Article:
Law firms engaged in conveyancing are now more vulnerable than ever to fraud and money laundering, it has emerged. This is due to a combination of factors. Covid-19, shutdowns and other unprecedented business disruptions have seen many lawyers reassess their life choices and leave the profession, with the result that there are now fewer qualified and experienced practitioners to do the job.
Lawyers who chose to stay the course, on the other hand, found themselves embroiled in a newly revived housing market, with unsustainable hours and a relentless stream of new instructions flowing through their offices.
Inevitably, some of these last notaries burned out, others resigned before it was too late. The result, again, is that there are now too few practitioners, already tired and stressed, to adequately manage the workload. It’s a recipe for chaos. Mistakes have crept in and the temptation to take shortcuts is ever-present, which can cost law firms dearly in terms of reputation and revenue.
The Law Society introduced the Conveyancing Quality Scheme (CQS) in conjunction with mortgage lenders in 2010. Its aim was and remains to help businesses achieve 100% compliance with all current anti-fraud and money laundering rules money and thus avoid this year and other sorry scenarios. The accreditation criteria have been revised twice since then, most recently in May 2022. The CQS is centered on the Core Practice Management Standards (CPMS), which is a comprehensive list of requirements necessary for a a company achieves and maintains compliance with the rules.
For example, everyone involved in every ownership transfer transaction undertaken by the company should be trained in best practice CQS principles. Has everyone in the company undergone an identity check? (There are documented cases of organized crime infiltrating companies with their own employees.) Has the company incorporated Lexcel’s requirement to have a record of plans and policies? And has he also started to organize integration programs?
Peter Rodd, CQS Chief Assessor and consultant to East Kent Boys & Maughan, explains how transfer of ownership has become vulnerable. “CQS has helped companies that are overwhelmed with work,” he says, “but Covid has sabotaged our best efforts to start more site visits to identify issues.” We had 200 such visits planned for 2020, but they had to be postponed. We can only really begin to make substantial changes based on what we learn from future site visits. And so exhausted lawyers continue to leave the profession in droves.
It’s not just the carriers who are suffering. The legal profession is the second most stressed profession in Britain, with 63% of respondents telling a survey by an insurance company that they suffer from stress every day at work. (The most in-demand profession, according to the same survey, is human resources.) Law Society Credentials Officer Eleanor O’Reilly-Joe, working with Rodd and Law Society Change Officer Ola Daniel, offers a solution. “We spent two years upgrading our technology to transform the credential application process from paper to digital,” says O’Reilly-Joe. “So much paperwork was required for the paper-based process that often a document was missing, whereas the online process is transparent about what data is required. It will even ask you if something necessary has been omitted.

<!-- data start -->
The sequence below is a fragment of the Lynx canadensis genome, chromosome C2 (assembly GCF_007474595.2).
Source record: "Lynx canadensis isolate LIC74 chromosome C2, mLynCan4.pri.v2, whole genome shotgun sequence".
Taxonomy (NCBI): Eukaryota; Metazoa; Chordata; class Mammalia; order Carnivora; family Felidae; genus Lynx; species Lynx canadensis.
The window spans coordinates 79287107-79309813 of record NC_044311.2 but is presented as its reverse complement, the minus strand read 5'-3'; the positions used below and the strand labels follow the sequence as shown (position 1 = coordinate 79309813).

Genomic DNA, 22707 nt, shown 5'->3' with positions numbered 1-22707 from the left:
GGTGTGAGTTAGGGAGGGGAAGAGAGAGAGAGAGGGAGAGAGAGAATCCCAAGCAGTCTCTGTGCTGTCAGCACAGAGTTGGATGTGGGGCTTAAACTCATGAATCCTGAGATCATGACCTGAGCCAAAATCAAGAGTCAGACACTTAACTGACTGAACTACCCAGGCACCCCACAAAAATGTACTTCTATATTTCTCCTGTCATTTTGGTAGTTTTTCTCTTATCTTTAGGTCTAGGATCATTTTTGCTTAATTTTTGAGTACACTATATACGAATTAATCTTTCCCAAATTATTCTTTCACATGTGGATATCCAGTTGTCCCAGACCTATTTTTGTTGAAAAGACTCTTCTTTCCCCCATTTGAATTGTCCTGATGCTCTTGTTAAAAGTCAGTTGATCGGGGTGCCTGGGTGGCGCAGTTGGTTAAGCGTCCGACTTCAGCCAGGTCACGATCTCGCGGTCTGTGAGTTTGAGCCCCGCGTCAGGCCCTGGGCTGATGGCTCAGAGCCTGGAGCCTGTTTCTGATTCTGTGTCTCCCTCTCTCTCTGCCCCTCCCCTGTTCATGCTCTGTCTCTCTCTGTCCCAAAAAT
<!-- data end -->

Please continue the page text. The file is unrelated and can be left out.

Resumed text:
“CQS has helped companies that are overwhelmed with work, but Covid has sabotaged our best efforts to start more site visits to identify issues”
It’s also much faster. The online form is shorter than the paper version, with fewer questions and boxes to check. The program will also automatically pre-fill the sections where we already have the information we need; this means that it is no longer necessary to search at the last moment to find documents that you have deposited in a safe place. It’s also easier to see where you are in the application process and what information you still need to submit to complete your application. In summary, it would take up to 75 days to process the documents, while the online system only takes about five days.
Despite the skepticism of some practitioners in 2010, who saw CQS as merely a way for the Law Society to milk its members, few people today claim that CQS – scrupulously implemented – radically reduces the risk of fraud and money laundering. silver. It is certainly time something was done to tackle fraud, which is described as the most common crime in the UK, costing our already creaky economy some £137billion every year.
Of course, not all frauds are related to conveyancing, but Rodd draws our attention to a few cases where property was at the center of the crime. “There was the case of a woman,” says Rodd, “who owns a four-bedroom house in south London worth £850,000. She returned from a three-week trip to find her mailbox taped and a metal mailbox secured in its place. Curious, she thought. And then two weeks later, she received a letter from the Land Registry titled “Completion of Registration”. Her house had been registered in someone else’s name and was about to be robbed.
“And then there was the case of the pastor from Luton who in August 2021 reported his house being stolen. Proceeds from the sale were estimated at £131,000. What diabolically ingenious scam did the scammers employ? Rodd replies, “They just ordered a replacement driver’s license and changed the photo!”
The new platform will be launched in November, to a few companies by invitation, and released to all companies in due course.